Saturday, June 15, 2013

Brandywine Creek After The Big Rain

After a spell of commercial work and heavy rain for about a week, including some severe weather I finally got a chance to get back out and do some Plein Air painting, and I returned to the Brandywine which never ceases to work its spell of beauty.  This time I was accompanied by by buddy, super painter and fellow PAFAite , Aaron Thompson.

 Aaron had never been to the Brandywine before so we met up in the Museum's parking lot  and I gave him a bit of a tour of the local area as we wanted to get going and get the paint slapping down as we had just reached solar noon. As we hunted for spots in the super-soggy landscape cross the muddy grounds and fields we can upon a lot of cool spots, but searching was not without incident as I slopped around and fell and got scratched up a bit trying to get to a spot. I really need waders or army boots as it was just so slippery. I ended up getting stung by some kind of bush that puts these little fiberglass-like bards into you or stings you like a jelly fish. My arm arms were hit pretty good and in fact they are still tingling where I got scrapped. As I painted my arm got hives on it, but after a few hours they went down.  Oh well, nature it tough, so you have to be if you want to paint her!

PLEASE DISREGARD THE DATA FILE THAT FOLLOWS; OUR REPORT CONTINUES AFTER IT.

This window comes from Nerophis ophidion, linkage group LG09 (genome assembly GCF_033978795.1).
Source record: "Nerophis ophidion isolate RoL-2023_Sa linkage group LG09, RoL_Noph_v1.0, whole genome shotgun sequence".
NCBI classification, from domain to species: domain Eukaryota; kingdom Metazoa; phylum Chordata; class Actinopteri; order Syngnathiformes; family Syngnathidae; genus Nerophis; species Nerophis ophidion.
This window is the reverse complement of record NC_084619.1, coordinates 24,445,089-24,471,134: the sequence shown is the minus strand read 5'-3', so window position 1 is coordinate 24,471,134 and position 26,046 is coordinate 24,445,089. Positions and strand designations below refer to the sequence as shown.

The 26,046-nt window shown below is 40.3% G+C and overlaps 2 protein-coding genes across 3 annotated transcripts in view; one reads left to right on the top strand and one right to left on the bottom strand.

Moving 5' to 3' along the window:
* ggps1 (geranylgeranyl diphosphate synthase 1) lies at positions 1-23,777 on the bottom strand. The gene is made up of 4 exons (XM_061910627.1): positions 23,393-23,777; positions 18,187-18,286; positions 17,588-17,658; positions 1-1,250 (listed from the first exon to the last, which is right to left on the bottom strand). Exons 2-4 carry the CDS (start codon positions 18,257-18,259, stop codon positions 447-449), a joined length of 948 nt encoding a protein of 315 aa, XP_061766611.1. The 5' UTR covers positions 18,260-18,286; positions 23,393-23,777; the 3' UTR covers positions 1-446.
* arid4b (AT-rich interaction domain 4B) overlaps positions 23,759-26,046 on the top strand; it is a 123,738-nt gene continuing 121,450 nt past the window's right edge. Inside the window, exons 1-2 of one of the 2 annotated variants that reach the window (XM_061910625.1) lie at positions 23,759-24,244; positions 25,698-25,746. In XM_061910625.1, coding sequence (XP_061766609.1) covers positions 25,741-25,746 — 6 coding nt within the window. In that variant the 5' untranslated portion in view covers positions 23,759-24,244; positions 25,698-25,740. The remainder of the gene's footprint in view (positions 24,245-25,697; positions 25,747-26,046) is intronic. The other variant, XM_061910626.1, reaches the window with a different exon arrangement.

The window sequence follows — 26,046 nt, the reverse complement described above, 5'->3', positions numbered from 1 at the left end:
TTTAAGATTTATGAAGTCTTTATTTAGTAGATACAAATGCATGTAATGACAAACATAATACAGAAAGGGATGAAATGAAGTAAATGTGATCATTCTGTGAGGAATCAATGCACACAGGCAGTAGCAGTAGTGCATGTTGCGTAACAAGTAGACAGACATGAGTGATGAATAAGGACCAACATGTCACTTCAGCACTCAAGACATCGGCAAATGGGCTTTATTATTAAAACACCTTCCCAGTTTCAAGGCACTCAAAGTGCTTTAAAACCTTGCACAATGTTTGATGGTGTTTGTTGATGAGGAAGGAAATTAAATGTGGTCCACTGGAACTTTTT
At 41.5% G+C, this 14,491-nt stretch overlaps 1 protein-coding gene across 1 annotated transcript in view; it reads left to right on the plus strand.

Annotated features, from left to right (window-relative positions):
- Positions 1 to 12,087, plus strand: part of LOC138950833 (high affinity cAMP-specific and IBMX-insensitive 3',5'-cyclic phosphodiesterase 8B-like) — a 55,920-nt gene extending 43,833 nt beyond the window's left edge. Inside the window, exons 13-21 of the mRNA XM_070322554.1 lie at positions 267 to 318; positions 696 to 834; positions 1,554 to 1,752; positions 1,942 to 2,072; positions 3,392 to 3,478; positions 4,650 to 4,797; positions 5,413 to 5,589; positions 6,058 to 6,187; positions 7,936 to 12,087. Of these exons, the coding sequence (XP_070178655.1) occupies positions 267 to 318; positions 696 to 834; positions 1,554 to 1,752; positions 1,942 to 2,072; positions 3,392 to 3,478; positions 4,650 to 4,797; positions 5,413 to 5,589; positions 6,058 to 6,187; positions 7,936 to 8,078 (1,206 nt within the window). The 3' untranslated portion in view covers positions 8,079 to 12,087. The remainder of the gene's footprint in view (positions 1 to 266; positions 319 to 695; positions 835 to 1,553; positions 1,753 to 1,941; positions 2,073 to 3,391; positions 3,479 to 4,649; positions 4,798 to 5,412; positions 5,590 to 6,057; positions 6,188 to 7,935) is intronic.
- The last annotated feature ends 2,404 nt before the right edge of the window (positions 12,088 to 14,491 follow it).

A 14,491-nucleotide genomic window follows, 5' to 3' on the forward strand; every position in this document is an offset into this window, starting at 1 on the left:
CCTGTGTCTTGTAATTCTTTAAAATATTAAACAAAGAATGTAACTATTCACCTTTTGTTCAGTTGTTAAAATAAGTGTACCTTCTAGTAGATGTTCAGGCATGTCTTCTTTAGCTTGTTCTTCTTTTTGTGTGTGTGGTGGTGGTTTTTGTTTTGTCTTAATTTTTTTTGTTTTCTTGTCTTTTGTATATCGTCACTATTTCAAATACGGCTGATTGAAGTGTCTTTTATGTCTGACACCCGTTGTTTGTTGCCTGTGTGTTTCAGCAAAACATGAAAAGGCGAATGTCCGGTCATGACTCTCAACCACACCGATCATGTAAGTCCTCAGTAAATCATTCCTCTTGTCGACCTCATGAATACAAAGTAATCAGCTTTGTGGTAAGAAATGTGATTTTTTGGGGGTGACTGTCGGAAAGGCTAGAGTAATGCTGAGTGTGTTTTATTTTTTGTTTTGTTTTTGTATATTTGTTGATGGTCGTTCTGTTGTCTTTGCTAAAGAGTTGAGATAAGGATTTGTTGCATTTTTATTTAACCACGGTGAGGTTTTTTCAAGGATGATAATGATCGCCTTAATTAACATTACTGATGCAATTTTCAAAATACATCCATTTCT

Aaron setting up his rig with his new Gamblin colors that are as they say "The Shit".

 This is Aaron's painting in progress, you can see that little dob of the new high chroma Gamblin green which is some combo of Hansa Yellow and maybe a Pthalo Green or Cad Green. It's fantastic! It really hist that high bright green you see in the photo below--I can't wait till it's out in stores.

 We had many canoers go past on this beautiful afternoon. Below is a picture of me racing the sun with tingly arms slapping down the paint.

 Every once in a while its great to get up and stand back to see how things were coming, and check for ticks!

Aaron putting the final touches on his paintings and then we packed up and were off to have lunch at Hanks Place right across the way from the Museum.

AAron and I inspected out work and talked about how we were really trying to keep the masses simple, repainting them over to unite them several times as we worked quickly. Corbett and Sargent make it looks so simple, but believe me, it sounds easy in theory, but its hard work. What you see, vs what you need to design, eliminate, move, compress and what the painting needs. Its an intellectual construct fuled by your emotional reaction to what you see. Gosh, that sounds soooooo simple!

Arron's swell painting as he left it, he wanted to stop before he felt he might start making decisions that would not make the painting better.
Here is my final painting, and I felt the same way, stop while it had that spark of freshness to it. there was so much debris and piles of logs, driftwood and limbs, etc I could easily get too picky! I kept squinting and painting in and taking out or merging details the entire time. I had scouted more spots deeper into the back roads so tomorrow we plan on getting back out and painting some old barns or building.

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